Second-year O-lineman Willie Colon won't surprise the intelligent fan, but I'm picking him here. He might surprise the experts who aren't really experts and who will write later what a big surprise Colon has been. (I think that's three or four levels of surprise-gauging right there). My pick for camp surprise is tight end Jon Dekker, who outplayed third-round pick Matt Spaeth every day this spring.

Michael Lombardo,
San Diego Chargers

Vincent Jackson (Getty)
Vincent Jackson is the ace in the hole for the San Diego Chargers. The deck is stacked in his favor, as he has the opportunity to be a No. 1 receiver and the talent to capitalize on it. He has an incredible combination of size (6-foot-5, 241 pounds) and speed, and has the earned the confidence of his coaches and his quarterback.

Jackson flashed signs of greatness during the 2006 season. He paced the Chargers' receivers with six touchdown receptions and led the team with a 16.8 yards-per-catch average. With a little more experience and consistency, Jackson should be the team's best wide receiver since Curtis Conway.

Alain Poupart,
Miami Dolphins

The Dolphins offense has its share of big names, and it finally might be able to produce this year now that Miami has its first head coach with an offensive background. So it wouldn't be a major surprise if guys like Chris Chambers, Marty Booker or Trent Green were able to produce big numbers. 

The one guy who might exceed expectations is new tight end David Martin. After beginning his career as a backup in Green Bay, the former University of Tennessee wide receiver gets his first shot at a full-time starting job. It's going to help that he'll play in an offense that features the tight end (think about what Antonio Gates did in San Diego in the Cam Cameron offense) and with a quarterback who favored his tight end in Kansas City.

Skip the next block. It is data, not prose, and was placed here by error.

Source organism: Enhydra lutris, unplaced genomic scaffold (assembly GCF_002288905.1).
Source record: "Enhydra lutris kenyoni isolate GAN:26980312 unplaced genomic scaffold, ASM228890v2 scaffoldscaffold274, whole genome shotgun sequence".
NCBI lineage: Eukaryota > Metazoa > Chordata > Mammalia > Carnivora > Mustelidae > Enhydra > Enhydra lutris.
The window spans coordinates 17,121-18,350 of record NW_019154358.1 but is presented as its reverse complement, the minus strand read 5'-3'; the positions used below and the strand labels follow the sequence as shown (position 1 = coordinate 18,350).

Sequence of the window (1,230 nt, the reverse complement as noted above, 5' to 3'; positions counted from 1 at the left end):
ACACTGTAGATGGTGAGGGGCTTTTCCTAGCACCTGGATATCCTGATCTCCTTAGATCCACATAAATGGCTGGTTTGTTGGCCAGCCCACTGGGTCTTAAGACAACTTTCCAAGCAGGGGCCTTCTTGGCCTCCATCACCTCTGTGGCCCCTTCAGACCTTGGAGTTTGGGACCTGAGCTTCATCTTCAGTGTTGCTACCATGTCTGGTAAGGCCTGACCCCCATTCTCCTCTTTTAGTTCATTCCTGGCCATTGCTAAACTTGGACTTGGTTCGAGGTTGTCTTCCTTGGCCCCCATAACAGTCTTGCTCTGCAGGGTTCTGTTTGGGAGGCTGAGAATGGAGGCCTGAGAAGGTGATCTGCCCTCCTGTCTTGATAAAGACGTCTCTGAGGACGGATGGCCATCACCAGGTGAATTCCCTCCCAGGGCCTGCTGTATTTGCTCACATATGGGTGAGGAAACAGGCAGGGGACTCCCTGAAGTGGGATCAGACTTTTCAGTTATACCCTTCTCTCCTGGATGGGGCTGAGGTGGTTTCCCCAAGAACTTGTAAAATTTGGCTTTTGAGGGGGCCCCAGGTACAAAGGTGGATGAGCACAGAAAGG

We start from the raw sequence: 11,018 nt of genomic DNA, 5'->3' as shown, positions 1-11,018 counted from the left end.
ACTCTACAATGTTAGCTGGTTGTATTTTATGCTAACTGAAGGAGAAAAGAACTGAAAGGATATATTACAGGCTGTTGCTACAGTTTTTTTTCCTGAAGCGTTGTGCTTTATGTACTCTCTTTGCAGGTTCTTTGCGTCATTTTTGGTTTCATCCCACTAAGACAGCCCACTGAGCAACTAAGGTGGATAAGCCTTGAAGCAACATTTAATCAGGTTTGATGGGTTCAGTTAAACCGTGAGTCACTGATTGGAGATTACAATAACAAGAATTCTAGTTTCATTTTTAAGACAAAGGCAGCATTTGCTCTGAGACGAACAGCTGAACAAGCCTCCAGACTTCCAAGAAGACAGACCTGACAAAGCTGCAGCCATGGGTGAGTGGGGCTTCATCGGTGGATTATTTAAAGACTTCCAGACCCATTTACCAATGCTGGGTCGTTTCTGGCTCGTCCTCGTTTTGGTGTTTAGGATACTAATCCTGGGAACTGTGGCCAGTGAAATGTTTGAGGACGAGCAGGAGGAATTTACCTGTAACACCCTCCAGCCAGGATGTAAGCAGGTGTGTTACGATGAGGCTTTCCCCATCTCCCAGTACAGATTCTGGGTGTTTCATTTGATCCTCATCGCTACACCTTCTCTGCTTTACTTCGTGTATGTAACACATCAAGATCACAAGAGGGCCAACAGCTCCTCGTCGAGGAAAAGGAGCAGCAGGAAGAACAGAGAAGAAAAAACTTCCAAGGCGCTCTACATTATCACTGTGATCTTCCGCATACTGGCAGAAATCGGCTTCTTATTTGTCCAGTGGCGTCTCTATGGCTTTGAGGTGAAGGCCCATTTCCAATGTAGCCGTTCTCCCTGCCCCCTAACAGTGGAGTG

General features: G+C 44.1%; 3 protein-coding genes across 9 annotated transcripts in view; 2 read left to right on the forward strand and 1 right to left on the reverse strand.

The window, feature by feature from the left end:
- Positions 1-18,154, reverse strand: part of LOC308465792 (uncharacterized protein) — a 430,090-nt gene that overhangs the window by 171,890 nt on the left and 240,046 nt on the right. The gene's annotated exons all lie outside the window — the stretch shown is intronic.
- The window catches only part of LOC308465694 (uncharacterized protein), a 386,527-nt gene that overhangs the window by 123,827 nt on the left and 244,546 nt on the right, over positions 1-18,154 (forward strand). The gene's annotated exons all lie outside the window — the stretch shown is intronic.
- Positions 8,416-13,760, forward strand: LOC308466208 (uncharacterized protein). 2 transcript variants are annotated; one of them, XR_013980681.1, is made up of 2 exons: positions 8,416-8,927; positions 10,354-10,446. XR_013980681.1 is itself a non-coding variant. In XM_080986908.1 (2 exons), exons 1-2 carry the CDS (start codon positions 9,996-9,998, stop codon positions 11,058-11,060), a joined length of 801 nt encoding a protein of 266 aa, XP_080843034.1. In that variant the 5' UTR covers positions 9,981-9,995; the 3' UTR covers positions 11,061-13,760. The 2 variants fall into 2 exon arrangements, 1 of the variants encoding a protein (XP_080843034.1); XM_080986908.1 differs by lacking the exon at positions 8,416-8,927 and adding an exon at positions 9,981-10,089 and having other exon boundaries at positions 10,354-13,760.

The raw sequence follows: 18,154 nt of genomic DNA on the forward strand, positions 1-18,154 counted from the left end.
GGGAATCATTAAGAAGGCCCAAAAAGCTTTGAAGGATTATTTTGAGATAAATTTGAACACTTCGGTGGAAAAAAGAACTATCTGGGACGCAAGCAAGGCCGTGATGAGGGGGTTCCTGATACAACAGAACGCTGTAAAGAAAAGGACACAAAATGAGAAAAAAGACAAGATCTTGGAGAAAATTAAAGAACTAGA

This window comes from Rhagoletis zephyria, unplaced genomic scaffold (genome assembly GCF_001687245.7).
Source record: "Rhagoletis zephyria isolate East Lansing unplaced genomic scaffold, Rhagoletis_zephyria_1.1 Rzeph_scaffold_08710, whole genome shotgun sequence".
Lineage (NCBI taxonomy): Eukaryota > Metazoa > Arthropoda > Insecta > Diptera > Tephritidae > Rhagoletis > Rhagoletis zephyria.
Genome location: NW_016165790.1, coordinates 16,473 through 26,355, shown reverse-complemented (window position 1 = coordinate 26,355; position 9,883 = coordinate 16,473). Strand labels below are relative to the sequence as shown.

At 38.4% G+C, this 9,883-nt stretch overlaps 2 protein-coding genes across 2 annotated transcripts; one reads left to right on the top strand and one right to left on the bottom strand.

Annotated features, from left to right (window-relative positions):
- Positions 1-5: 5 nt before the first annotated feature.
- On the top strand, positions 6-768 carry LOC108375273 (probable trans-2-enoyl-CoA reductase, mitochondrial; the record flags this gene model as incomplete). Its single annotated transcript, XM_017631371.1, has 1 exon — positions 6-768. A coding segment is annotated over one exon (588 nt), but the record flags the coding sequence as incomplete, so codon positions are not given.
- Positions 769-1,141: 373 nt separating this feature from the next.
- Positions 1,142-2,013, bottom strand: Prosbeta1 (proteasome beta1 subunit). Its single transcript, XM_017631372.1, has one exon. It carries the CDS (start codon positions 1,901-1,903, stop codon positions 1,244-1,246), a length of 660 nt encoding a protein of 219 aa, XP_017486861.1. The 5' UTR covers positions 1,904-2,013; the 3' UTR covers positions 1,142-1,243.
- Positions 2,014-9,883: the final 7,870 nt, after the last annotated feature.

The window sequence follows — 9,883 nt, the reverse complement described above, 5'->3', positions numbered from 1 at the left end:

Barry McBride,
Cleveland Browns

Browns LB Leon Williams has been lurking just under the surface for years, starting as a backup linebacker playing out of position on the University of Miami's 4-3 defense, and later as an unexpected fourth-round pick plucked out of nowhere by GM Phil Savage in the 2006 draft. 

As reported first by's Adam Caplan, the Browns will use Williams exclusively as an inside linebacker in 2007, and the youngster could threaten starters D'Qwell Jackson and Andra Davis for their starting jobs. Williams has terrific instinct, gets himself into position well, and is one of the few Cleveland linebackers who can stuff a running play at the line of scrimmage. Whether displacing a current starter, or just getting on the field frequently via Crennel's love for front seven rotation, Williams should make an impact on ballcarriers and fans both in 2007.

Chuck Hixson,
Philadelphia Eagles

Chris Gocong could be a very pleasant surprise for Eagles fans this season. After spending last season -- his first in the NFL -- on injured reserve and having a tough time adjusting to playing linebacker, Gocong seemed to put it all together in minicamp. The Eagles linebacking corps is suspect to say the least. So if Gocong fits in as well as he seemed to in camp, he'll be a great addition to the defense.

Actually, the Eagles may finally see some production from their 2006 draft, since none of their draftees stood out in their first season. Besides Gocong, first-round pick Brodrick Bunkley seems to be getting the hang of the Eagles' defensive schemes while second-rounder Winston Justice is doing the same on the offensive line. Wide receiver Jeremy Bloom spent his first season on injured reserve, but is healthy and has all the tools to start getting some playing time as a part of the young crop of wide receivers that the Eagles have assembled.